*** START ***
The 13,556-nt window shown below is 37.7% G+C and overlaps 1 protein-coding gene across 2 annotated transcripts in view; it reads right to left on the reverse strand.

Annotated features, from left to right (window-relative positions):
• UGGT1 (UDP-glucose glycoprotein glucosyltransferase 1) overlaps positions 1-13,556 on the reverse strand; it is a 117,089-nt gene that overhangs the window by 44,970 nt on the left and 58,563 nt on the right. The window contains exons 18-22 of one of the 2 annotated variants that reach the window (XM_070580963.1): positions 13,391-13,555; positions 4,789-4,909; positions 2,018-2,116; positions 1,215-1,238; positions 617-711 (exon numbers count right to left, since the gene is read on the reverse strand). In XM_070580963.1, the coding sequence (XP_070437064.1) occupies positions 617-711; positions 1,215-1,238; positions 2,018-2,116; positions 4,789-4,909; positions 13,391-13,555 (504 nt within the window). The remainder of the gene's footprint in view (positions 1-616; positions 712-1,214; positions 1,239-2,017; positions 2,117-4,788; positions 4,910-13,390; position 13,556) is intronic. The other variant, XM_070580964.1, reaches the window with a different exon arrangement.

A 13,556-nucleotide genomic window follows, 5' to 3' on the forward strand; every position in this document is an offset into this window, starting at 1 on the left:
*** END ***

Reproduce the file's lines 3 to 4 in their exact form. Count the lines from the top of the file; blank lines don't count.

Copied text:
• UGGT1 (UDP-glucose glycoprotein glucosyltransferase 1) overlaps positions 1-13,556 on the reverse strand; it is a 117,089-nt gene that overhangs the window by 44,970 nt on the left and 58,563 nt on the right. The window contains exons 18-22 of one of the 2 annotated variants that reach the window (XM_070580963.1): positions 13,391-13,555; positions 4,789-4,909; positions 2,018-2,116; positions 1,215-1,238; positions 617-711 (exon numbers count right to left, since the gene is read on the reverse strand). In XM_070580963.1, the coding sequence (XP_070437064.1) occupies positions 617-711; positions 1,215-1,238; positions 2,018-2,116; positions 4,789-4,909; positions 13,391-13,555 (504 nt within the window). The remainder of the gene's footprint in view (positions 1-616; positions 712-1,214; positions 1,239-2,017; positions 2,117-4,788; positions 4,910-13,390; position 13,556) is intronic. The other variant, XM_070580964.1, reaches the window with a different exon arrangement.

A 13,556-nucleotide genomic window follows, 5' to 3' on the forward strand; every position in this document is an offset into this window, starting at 1 on the left: